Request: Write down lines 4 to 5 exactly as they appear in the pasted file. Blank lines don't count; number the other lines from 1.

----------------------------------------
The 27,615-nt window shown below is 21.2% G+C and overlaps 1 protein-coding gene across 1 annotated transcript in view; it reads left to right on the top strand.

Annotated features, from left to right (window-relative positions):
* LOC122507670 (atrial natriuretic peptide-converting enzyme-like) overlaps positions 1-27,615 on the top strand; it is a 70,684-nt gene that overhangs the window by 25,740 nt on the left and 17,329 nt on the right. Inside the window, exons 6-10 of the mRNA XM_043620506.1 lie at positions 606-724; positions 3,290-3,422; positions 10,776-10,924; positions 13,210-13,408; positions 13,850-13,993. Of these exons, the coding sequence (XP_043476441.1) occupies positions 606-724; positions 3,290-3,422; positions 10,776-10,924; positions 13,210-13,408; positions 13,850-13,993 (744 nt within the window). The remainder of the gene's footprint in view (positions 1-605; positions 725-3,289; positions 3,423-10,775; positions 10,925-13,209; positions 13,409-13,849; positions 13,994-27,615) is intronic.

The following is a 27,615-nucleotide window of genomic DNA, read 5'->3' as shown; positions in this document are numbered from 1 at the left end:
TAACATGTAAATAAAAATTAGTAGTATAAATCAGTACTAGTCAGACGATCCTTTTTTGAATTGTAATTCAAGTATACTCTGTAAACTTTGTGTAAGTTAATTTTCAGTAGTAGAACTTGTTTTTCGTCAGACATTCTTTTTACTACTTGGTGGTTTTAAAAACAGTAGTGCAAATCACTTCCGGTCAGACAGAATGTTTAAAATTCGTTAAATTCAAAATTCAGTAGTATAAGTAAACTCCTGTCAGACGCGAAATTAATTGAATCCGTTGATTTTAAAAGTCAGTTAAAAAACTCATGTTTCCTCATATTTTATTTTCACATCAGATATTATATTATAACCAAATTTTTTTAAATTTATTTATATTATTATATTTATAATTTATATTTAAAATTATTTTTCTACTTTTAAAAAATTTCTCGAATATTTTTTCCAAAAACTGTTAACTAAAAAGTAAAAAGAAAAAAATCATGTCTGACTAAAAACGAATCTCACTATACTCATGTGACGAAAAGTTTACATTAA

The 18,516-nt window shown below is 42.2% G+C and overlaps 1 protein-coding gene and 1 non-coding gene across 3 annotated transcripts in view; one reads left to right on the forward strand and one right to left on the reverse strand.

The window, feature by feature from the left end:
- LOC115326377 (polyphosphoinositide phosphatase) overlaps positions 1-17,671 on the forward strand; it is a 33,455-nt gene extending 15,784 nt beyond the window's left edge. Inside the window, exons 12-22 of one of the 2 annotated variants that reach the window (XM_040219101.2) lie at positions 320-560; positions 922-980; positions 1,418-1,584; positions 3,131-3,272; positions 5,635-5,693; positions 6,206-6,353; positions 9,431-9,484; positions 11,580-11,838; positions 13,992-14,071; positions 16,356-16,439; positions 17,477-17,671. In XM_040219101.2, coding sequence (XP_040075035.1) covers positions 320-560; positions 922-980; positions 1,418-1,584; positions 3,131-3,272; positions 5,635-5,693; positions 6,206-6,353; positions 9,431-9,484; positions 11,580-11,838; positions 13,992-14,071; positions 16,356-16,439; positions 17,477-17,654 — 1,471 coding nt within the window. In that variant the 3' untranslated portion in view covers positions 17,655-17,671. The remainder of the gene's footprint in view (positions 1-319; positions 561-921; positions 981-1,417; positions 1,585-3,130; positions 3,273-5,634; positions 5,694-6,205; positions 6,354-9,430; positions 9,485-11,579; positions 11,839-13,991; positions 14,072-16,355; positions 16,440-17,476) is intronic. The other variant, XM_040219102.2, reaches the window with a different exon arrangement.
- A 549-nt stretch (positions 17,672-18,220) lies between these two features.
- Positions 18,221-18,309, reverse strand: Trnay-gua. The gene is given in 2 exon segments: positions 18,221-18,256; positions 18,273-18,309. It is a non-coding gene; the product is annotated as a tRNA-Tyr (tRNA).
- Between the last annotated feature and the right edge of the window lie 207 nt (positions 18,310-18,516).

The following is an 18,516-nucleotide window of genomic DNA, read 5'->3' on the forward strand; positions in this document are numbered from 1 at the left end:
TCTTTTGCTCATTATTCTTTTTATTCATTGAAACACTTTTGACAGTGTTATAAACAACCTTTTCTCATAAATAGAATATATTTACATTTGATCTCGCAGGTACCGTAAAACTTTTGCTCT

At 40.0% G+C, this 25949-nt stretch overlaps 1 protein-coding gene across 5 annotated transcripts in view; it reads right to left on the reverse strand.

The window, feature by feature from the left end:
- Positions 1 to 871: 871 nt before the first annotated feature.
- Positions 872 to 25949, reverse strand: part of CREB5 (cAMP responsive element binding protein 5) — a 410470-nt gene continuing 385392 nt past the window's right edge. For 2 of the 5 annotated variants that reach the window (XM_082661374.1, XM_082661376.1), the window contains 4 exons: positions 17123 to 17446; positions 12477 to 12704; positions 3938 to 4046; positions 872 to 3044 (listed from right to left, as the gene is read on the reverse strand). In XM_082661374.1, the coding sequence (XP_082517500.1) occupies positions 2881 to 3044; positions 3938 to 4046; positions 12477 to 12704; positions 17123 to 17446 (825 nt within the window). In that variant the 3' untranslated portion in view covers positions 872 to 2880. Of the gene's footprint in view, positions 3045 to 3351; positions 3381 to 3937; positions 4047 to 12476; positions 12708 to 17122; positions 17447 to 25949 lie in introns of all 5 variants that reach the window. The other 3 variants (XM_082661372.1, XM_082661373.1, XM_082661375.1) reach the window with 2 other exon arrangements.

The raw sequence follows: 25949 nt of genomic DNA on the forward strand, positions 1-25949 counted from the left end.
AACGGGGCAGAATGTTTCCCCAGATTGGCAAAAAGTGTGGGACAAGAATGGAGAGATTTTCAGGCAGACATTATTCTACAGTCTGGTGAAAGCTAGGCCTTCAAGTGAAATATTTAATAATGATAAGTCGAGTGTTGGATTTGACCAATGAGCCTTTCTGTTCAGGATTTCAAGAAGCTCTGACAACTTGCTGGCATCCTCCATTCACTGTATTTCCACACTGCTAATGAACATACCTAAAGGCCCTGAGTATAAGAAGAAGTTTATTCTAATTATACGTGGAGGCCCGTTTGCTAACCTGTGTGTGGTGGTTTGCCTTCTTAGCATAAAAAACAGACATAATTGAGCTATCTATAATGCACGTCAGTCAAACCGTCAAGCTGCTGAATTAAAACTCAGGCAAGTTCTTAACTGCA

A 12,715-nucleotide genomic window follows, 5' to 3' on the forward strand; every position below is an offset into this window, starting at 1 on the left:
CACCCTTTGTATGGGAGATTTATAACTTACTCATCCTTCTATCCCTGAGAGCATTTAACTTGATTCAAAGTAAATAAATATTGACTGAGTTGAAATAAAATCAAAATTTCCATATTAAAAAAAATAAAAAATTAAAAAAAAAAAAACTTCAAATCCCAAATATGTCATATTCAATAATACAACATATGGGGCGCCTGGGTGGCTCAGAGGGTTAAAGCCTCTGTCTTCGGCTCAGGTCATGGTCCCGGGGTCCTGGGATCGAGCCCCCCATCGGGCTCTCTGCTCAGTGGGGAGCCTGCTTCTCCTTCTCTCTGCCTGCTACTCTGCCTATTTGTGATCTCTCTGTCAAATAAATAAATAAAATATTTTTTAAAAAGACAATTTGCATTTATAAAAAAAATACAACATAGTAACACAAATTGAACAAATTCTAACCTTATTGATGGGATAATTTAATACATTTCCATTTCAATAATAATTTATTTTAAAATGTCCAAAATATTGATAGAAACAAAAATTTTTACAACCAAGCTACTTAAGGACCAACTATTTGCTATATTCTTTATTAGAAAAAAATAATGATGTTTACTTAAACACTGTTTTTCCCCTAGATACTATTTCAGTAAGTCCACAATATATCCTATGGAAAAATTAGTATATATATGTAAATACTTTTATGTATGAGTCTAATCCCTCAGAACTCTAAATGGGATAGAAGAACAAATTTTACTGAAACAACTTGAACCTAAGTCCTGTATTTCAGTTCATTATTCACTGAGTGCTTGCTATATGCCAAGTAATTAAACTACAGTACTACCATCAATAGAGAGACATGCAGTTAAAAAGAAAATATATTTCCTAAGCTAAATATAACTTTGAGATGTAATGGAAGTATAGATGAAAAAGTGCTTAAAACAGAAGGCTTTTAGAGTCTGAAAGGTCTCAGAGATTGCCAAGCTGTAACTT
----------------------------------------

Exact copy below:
The following is a 27,615-nucleotide window of genomic DNA, read 5'->3' as shown; positions in this document are numbered from 1 at the left end:
TAACATGTAAATAAAAATTAGTAGTATAAATCAGTACTAGTCAGACGATCCTTTTTTGAATTGTAATTCAAGTATACTCTGTAAACTTTGTGTAAGTTAATTTTCAGTAGTAGAACTTGTTTTTCGTCAGACATTCTTTTTACTACTTGGTGGTTTTAAAAACAGTAGTGCAAATCACTTCCGGTCAGACAGAATGTTTAAAATTCGTTAAATTCAAAATTCAGTAGTATAAGTAAACTCCTGTCAGACGCGAAATTAATTGAATCCGTTGATTTTAAAAGTCAGTTAAAAAACTCATGTTTCCTCATATTTTATTTTCACATCAGATATTATATTATAACCAAATTTTTTTAAATTTATTTATATTATTATATTTATAATTTATATTTAAAATTATTTTTCTACTTTTAAAAAATTTCTCGAATATTTTTTCCAAAAACTGTTAACTAAAAAGTAAAAAGAAAAAAATCATGTCTGACTAAAAACGAATCTCACTATACTCATGTGACGAAAAGTTTACATTAA